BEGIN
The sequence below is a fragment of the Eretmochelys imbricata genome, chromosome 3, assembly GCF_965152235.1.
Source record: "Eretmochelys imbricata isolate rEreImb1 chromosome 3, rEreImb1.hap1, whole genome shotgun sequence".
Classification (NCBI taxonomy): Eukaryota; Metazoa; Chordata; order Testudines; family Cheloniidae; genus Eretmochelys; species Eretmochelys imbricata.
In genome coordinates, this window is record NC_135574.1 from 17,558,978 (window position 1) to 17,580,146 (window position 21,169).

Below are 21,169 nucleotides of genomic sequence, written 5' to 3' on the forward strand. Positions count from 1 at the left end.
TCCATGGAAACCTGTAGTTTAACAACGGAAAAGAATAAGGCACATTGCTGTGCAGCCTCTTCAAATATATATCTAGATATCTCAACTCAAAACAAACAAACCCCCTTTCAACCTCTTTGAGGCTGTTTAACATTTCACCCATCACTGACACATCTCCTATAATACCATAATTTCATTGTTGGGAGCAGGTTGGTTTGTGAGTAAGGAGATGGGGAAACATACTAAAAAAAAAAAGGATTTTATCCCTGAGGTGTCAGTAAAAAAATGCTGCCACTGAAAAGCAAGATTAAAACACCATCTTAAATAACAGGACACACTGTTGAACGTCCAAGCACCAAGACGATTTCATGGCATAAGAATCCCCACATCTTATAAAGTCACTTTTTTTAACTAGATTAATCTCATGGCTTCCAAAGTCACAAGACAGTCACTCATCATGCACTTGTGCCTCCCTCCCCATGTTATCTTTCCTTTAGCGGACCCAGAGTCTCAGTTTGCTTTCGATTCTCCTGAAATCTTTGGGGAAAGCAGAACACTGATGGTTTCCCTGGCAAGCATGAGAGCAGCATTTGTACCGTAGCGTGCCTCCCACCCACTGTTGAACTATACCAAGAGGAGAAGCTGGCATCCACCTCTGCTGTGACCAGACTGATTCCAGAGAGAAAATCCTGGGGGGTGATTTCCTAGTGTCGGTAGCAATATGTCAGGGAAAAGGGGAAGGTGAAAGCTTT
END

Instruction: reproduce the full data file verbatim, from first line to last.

The sequence below is a fragment of the Eretmochelys imbricata genome, chromosome 3, assembly GCF_965152235.1.
Source record: "Eretmochelys imbricata isolate rEreImb1 chromosome 3, rEreImb1.hap1, whole genome shotgun sequence".
Classification (NCBI taxonomy): Eukaryota; Metazoa; Chordata; order Testudines; family Cheloniidae; genus Eretmochelys; species Eretmochelys imbricata.
In genome coordinates, this window is record NC_135574.1 from 17,558,978 (window position 1) to 17,580,146 (window position 21,169).

Below are 21,169 nucleotides of genomic sequence, written 5' to 3' on the forward strand. Positions count from 1 at the left end.
TCCATGGAAACCTGTAGTTTAACAACGGAAAAGAATAAGGCACATTGCTGTGCAGCCTCTTCAAATATATATCTAGATATCTCAACTCAAAACAAACAAACCCCCTTTCAACCTCTTTGAGGCTGTTTAACATTTCACCCATCACTGACACATCTCCTATAATACCATAATTTCATTGTTGGGAGCAGGTTGGTTTGTGAGTAAGGAGATGGGGAAACATACTAAAAAAAAAAAGGATTTTATCCCTGAGGTGTCAGTAAAAAAATGCTGCCACTGAAAAGCAAGATTAAAACACCATCTTAAATAACAGGACACACTGTTGAACGTCCAAGCACCAAGACGATTTCATGGCATAAGAATCCCCACATCTTATAAAGTCACTTTTTTTAACTAGATTAATCTCATGGCTTCCAAAGTCACAAGACAGTCACTCATCATGCACTTGTGCCTCCCTCCCCATGTTATCTTTCCTTTAGCGGACCCAGAGTCTCAGTTTGCTTTCGATTCTCCTGAAATCTTTGGGGAAAGCAGAACACTGATGGTTTCCCTGGCAAGCATGAGAGCAGCATTTGTACCGTAGCGTGCCTCCCACCCACTGTTGAACTATACCAAGAGGAGAAGCTGGCATCCACCTCTGCTGTGACCAGACTGATTCCAGAGAGAAAATCCTGGGGGGTGATTTCCTAGTGTCGGTAGCAATATGTCAGGGAAAAGGGGAAGGTGAAAGCTTT